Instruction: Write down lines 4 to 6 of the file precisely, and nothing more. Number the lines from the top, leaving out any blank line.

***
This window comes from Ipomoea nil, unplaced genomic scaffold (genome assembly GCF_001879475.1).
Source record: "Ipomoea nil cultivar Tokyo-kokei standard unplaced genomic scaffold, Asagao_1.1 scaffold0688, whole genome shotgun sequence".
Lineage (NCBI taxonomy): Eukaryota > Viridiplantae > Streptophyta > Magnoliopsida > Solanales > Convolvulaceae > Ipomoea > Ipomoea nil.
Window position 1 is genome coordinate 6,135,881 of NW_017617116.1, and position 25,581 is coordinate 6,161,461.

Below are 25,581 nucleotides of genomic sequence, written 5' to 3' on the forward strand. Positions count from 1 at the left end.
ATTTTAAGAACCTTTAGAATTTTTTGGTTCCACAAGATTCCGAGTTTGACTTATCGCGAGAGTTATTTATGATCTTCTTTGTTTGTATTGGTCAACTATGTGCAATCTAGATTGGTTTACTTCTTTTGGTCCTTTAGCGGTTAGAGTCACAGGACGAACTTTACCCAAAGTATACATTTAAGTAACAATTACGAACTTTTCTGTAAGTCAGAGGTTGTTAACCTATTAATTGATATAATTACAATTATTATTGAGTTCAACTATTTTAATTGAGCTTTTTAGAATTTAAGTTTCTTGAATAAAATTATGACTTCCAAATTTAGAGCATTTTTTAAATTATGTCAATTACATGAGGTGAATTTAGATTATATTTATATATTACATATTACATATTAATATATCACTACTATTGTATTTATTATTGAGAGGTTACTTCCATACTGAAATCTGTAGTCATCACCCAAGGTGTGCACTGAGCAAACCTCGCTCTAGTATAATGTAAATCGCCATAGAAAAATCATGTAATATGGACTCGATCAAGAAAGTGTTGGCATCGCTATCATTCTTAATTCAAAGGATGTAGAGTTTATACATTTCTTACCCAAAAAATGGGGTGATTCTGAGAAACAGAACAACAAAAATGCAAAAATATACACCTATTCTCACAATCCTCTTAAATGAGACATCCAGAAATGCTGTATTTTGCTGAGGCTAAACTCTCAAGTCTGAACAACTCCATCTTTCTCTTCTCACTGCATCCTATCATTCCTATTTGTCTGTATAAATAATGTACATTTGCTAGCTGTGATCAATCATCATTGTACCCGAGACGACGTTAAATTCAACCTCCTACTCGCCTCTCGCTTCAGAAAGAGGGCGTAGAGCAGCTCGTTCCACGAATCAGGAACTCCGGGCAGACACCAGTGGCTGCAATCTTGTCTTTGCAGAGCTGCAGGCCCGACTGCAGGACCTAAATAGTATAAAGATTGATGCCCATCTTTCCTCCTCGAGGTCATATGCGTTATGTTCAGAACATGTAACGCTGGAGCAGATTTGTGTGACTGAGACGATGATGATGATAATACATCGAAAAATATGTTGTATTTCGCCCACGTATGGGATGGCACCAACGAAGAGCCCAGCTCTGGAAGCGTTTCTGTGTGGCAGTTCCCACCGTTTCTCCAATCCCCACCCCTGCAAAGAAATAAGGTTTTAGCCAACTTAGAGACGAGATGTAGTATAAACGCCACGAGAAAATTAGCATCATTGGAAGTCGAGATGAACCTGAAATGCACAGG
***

Window position 1 is genome coordinate 6,135,881 of NW_017617116.1, and position 25,581 is coordinate 6,161,461.

Below are 25,581 nucleotides of genomic sequence, written 5' to 3' on the forward strand. Positions count from 1 at the left end.
ATTTTAAGAACCTTTAGAATTTTTTGGTTCCACAAGATTCCGAGTTTGACTTATCGCGAGAGTTATTTATGATCTTCTTTGTTTGTATTGGTCAACTATGTGCAATCTAGATTGGTTTACTTCTTTTGGTCCTTTAGCGGTTAGAGTCACAGGACGAACTTTACCCAAAGTATACATTTAAGTAACAATTACGAACTTTTCTGTAAGTCAGAGGTTGTTAACCTATTAATTGATATAATTACAATTATTATTGAGTTCAACTATTTTAATTGAGCTTTTTAGAATTTAAGTTTCTTGAATAAAATTATGACTTCCAAATTTAGAGCATTTTTTAAATTATGTCAATTACATGAGGTGAATTTAGATTATATTTATATATTACATATTACATATTAATATATCACTACTATTGTATTTATTATTGAGAGGTTACTTCCATACTGAAATCTGTAGTCATCACCCAAGGTGTGCACTGAGCAAACCTCGCTCTAGTATAATGTAAATCGCCATAGAAAAATCATGTAATATGGACTCGATCAAGAAAGTGTTGGCATCGCTATCATTCTTAATTCAAAGGATGTAGAGTTTATACATTTCTTACCCAAAAAATGGGGTGATTCTGAGAAACAGAACAACAAAAATGCAAAAATATACACCTATTCTCACAATCCTCTTAAATGAGACATCCAGAAATGCTGTATTTTGCTGAGGCTAAACTCTCAAGTCTGAACAACTCCATCTTTCTCTTCTCACTGCATCCTATCATTCCTATTTGTCTGTATAAATAATGTACATTTGCTAGCTGTGATCAATCATCATTGTACCCGAGACGACGTTAAATTCAACCTCCTACTCGCCTCTCGCTTCAGAAAGAGGGCGTAGAGCAGCTCGTTCCACGAATCAGGAACTCCGGGCAGACACCAGTGGCTGCAATCTTGTCTTTGCAGAGCTGCAGGCCCGACTGCAGGACCTAAATAGTATAAAGATTGATGCCCATCTTTCCTCCTCGAGGTCATATGCGTTATGTTCAGAACATGTAACGCTGGAGCAGATTTGTGTGACTGAGACGATGATGATGATAATACATCGAAAAATATGTTGTATTTCGCCCACGTATGGGATGGCACCAACGAAGAGCCCAGCTCTGGAAGCGTTTCTGTGTGGCAGTTCCCACCGTTTCTCCAATCCCCACCCCTGCAAAGAAATAAGGTTTTAGCCAACTTAGAGACGAGATGTAGTATAAACGCCACGAGAAAATTAGCATCATTGGAAGTCGAGATGAACCTGAAATGCACAGG